Coastline tidal surge warning

By Sarah ChambersA TIDAL surge could occur at any moment that could have "irreversible long-term effects" on an area of the Suffolk coast, it has been warned.

By Sarah Chambers

A TIDAL surge could occur at any moment that could have "irreversible long-term effects" on an area of the Suffolk coast, it has been warned.

David Andren, deputy chairman of the Alde and Ore Association, said many people were concerned the Environment Agency's approach to flood management was "fundamentally flawed".

His warning came after the RSPB said its internationally-important nature reserve at Minsmere could be lost to the sea unless defences were strengthened.

In a report published in the Alde and Ore Association's newsletter, he claimed the agency's preoccupation with strategies for the whole of the 21st Century meant "relative neglect" of important short-term issues.

"There seems to be no clear acknowledgement of the fact that the current failure to spend even modest sums on sea and river defences may mean that a tidal surge, which could occur at any moment (perhaps even tomorrow) could have irreversible and long-term effects," he said.

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Mr Andren added the funds allocated to flood defence were "pitiably inadequate" and there was a failure to recognise the need for defensive investment and urgent maintenance in areas subject to coastal flooding and tidal surges.

"The Environment Agency admit that nationally only £100million is spent each year on maintaining flood defences - less than 1% of their asset value - and describe this as 'inadequate'," he said.

"We think that the total amount spent on maintaining river and sea defences in the whole of the Anglian region is about £1m a year, but the only local figures we have are for the Slaughden Shingle Recharge, which costs about £30,000 each year."

The Alde and Ore Association has now urged its members to take an active interest in the Environment Agency's consultation process on local flood defences.

"Indifference to decisions about flood defences is not an option. If we want to end up with our heads and houses above water, everyone should join in doing what they can to persuade the Environment Agency that our river and the surrounding countryside is worth protecting," it said.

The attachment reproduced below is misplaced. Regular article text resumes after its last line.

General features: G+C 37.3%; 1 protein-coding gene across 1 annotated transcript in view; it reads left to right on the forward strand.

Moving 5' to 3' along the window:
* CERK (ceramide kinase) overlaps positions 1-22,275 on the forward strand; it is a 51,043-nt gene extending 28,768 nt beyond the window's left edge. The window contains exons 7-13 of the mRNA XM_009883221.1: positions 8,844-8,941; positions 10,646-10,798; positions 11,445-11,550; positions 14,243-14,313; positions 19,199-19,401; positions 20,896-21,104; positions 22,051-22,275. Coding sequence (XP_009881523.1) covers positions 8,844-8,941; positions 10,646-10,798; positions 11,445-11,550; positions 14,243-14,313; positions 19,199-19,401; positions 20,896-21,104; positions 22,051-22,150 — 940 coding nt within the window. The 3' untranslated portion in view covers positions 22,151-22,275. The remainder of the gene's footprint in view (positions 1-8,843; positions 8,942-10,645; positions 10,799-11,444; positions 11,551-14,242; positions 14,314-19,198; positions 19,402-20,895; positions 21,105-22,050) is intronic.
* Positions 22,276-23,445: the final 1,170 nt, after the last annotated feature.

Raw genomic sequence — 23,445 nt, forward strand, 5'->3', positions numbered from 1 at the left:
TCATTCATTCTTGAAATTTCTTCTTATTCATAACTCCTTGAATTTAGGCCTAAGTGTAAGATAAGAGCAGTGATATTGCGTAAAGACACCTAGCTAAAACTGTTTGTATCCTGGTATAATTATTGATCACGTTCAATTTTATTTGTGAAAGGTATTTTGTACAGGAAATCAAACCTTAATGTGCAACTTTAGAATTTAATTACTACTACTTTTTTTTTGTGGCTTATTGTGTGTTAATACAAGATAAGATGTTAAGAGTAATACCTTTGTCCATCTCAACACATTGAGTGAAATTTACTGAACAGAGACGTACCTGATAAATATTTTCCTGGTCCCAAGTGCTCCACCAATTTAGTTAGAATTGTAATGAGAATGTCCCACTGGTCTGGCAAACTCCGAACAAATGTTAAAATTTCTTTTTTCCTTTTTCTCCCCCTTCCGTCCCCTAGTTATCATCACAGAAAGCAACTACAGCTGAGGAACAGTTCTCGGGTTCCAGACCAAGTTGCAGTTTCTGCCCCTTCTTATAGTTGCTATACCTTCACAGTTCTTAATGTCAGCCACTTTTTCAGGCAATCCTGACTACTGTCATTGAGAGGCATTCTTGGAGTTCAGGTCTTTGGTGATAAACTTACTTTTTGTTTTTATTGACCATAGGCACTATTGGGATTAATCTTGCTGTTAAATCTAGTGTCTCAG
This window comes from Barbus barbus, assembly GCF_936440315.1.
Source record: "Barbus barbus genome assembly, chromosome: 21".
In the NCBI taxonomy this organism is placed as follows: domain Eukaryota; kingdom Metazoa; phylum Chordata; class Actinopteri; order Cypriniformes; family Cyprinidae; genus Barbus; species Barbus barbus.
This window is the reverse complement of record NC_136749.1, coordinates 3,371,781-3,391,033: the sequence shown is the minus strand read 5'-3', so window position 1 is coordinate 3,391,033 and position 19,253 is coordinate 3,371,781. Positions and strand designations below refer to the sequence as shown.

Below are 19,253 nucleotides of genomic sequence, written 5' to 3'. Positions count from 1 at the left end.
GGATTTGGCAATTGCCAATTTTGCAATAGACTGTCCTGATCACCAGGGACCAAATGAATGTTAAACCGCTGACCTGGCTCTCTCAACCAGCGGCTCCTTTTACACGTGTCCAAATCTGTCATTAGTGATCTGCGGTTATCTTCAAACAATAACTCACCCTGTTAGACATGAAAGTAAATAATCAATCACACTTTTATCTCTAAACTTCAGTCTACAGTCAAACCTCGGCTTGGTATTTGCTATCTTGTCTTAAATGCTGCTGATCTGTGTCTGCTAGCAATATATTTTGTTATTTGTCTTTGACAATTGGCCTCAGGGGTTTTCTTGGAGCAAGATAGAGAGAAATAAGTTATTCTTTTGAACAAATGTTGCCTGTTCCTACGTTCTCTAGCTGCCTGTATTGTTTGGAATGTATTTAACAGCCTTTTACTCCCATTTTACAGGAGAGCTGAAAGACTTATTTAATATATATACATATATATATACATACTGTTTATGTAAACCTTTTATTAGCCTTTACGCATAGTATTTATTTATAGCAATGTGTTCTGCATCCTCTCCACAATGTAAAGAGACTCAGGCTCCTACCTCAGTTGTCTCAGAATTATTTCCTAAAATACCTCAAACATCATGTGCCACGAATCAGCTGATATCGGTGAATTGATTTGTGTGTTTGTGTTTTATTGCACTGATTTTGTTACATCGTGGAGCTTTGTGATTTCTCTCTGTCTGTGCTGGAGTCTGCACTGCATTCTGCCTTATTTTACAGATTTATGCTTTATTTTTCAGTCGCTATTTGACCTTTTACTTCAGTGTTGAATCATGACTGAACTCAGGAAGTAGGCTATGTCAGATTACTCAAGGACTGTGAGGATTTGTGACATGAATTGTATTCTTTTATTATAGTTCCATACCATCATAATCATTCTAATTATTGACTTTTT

The Friends of the Rivers Alde and Ore, which was involved in an economic study of the area, said there was a critical need for river and coastal defences for what they described as "a North Sea gem".

The study said the local economy benefited to the tune of more than £8m from the Alde and Ore estuary area and residents overwhelmingly want it protected.

It was prompted by concerns among residents about the economic, recreational, environmental and wildlife implications of possible flooding.

The Friends said the Orfordness shingle spit was a coastal defence, protecting vulnerable land areas and providing safe sailing and fishing waters that in turn helped boatyards, pleasure cruise vessels and sailing clubs.

"Indirectly, numerous other businesses and livelihoods - indeed the whole area - benefit from this single feature. Yet it is vulnerable, especially near the Martello Tower at Aldeburgh," said the authors of the study.

"There is an overwhelming consensus of local opinion that the minimum requirement for river and coastal defences is for the current status quo to be maintained."

Environment Agency project manager, Nigel Pask, said consultation had always been "an essential part" of their strategy study and added further meetings were planned about the Alde and Ore.

"We are presently working on the possible options for flood risk management in the estuary and will present these and identify those which we will consider further. This work will be presented at the next exhibitions, which will be in October," said Mr Pask.

"The project team is putting particular effort into valuing the benefits of the flood defences to both the complex farming interests and the sailing and wider tourism interests. We will be seeking particular responses from any potential partnership opportunities in the next consultation rounds."

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